Centers of Excellence
Disparities: Social Determinants of Health
Social Determinants of Health and Healthcare Disparities Within Urology
Welcome to UroToday’s new Center of Excellence on Disparities: Social Determinants of Health. I am honored to serve as its Editor and excited to share new research and expert conversations with you. The World Health Organization and the United States Centers for Disease Control and Prevention define social determinants of health (SDOH) not as individual variables, but as the environments in which people are born, grow, learn, work, play, and age.1,2 Specific characteristics of these environments can either increase or reduce disparities in health, healthcare access, and quality of life among individuals, regions, and nations. This Center focuses on SDOH and healthcare disparities within urology, particularly genitourinary (GU) oncology. However, it is important to emphasize that SDOH affects all persons and all healthcare fields in a multitude of ways, and therefore, many topics covered by this Center will appeal to a broad audience. In this editorial, I outline the current status of GU research on SDOH and disparities, how experts are redefining SDOH and downstream effects in order to improve research and policy, and why it is crucial to engage medically underserved communities in these efforts.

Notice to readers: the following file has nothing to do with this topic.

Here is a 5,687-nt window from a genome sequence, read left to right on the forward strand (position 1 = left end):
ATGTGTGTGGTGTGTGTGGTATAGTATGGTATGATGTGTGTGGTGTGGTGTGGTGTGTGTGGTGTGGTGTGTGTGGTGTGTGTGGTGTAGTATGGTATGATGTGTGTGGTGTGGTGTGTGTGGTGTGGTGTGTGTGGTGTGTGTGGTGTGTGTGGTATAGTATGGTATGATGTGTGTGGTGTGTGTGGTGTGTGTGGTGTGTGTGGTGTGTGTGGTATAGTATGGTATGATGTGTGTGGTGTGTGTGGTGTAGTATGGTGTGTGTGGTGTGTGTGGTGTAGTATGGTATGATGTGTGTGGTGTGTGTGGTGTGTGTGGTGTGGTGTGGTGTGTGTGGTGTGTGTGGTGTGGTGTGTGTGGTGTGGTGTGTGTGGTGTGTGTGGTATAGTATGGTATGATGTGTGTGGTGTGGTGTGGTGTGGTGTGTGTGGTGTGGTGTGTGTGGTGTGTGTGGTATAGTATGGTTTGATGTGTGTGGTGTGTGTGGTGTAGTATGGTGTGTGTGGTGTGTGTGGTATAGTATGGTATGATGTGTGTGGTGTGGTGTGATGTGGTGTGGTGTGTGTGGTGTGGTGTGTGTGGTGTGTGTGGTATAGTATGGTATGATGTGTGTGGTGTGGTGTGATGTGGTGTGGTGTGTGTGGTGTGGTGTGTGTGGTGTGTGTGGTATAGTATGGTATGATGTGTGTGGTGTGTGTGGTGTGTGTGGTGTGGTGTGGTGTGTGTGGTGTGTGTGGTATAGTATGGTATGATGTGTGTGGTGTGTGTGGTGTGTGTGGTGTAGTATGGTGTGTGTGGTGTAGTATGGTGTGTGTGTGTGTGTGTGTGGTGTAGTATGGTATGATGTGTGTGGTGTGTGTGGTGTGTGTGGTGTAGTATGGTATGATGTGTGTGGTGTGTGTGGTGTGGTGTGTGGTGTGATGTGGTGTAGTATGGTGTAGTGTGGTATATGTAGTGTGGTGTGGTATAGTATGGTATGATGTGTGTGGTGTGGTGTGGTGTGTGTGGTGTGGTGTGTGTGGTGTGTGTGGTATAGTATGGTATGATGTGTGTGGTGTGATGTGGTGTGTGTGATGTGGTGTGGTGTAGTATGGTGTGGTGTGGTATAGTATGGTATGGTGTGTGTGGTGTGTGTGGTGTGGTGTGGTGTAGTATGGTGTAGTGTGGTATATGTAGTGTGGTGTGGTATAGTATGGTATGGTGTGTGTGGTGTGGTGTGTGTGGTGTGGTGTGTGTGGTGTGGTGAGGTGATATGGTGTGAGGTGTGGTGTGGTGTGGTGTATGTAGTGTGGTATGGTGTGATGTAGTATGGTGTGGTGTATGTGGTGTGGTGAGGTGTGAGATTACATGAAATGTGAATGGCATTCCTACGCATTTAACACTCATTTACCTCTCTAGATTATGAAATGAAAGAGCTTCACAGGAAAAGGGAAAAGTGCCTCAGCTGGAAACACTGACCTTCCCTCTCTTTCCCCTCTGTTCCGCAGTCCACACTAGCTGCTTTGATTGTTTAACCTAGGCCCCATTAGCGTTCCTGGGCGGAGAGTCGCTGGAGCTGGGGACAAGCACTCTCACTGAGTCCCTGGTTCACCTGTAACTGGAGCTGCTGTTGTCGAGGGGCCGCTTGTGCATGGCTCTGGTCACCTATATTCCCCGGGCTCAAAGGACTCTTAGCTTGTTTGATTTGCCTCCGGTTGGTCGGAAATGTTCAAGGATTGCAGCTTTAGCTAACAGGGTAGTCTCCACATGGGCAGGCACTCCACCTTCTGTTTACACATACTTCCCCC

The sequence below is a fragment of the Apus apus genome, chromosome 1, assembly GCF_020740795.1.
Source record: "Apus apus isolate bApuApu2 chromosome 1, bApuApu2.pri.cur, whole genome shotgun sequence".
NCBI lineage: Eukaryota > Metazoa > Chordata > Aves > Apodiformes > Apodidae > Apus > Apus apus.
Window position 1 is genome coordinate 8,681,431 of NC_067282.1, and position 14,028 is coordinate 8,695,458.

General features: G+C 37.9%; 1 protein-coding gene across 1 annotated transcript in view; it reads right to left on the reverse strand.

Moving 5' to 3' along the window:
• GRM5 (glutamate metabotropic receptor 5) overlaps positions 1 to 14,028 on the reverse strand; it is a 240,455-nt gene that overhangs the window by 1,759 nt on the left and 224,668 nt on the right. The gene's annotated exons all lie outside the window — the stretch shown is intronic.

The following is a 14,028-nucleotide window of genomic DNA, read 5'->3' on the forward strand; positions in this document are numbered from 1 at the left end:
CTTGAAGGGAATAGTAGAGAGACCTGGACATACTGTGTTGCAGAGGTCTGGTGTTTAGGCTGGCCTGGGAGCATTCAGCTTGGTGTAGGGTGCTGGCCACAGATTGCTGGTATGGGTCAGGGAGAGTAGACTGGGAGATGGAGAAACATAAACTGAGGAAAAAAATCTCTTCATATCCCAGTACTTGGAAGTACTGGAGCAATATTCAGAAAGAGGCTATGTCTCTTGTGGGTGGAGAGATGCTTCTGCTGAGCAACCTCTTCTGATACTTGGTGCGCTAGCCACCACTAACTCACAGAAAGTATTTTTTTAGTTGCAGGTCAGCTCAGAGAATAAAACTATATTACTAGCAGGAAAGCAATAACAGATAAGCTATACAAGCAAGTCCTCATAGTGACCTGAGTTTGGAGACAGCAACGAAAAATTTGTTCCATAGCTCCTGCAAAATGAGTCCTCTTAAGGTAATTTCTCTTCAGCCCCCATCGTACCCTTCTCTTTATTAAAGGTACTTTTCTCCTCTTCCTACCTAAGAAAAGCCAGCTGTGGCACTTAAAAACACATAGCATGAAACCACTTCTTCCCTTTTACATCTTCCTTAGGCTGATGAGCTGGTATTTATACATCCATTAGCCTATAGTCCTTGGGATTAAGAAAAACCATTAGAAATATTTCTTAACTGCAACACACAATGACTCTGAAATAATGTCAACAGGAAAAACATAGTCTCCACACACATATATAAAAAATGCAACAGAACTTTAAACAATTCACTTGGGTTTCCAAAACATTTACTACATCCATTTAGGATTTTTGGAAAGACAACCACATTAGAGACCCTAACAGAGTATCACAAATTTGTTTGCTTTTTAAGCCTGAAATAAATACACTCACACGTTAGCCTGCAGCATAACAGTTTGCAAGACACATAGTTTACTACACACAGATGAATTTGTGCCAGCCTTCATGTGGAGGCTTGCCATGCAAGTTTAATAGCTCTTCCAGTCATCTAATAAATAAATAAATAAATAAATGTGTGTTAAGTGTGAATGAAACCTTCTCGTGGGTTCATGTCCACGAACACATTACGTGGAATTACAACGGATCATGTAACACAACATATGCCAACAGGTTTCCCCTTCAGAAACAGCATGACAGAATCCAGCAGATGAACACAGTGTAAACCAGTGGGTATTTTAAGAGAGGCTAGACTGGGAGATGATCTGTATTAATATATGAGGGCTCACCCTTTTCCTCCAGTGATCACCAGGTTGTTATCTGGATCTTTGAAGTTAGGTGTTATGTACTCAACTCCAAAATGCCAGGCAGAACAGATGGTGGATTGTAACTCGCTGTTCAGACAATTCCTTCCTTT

Samuel L. Washington III, MD, MAS Dr. Washington moved from Texas to California to complete his undergraduate education at University of California, Davis with a Bachelors of Science in Genetics, and a minor in Latin. He completed his medical school training at University of California, San Francisco and was selected by the Department of Urology to complete his urology residency. He stayed on at UCSF to complete his urologic oncology fellowship and a Master’s Degree in Clinical Research. In July 2020, Dr. Washington joined the faculty as an Assistant Professor in the Departments of Urology and Epidemiology & Biostatistics.
He served as a urologic oncologist and faculty within the Department of Urology at University of California, San Francisco. His primary research focuses on racial disparities in patients with genitourinary malignancies, with specific interests in understanding racial/ethnic disparities in diagnosis, management, and treatment and examining and how these differences in treatment strategies based on race and socioeconomic factors impact survival outcomes for patients with GU cancers.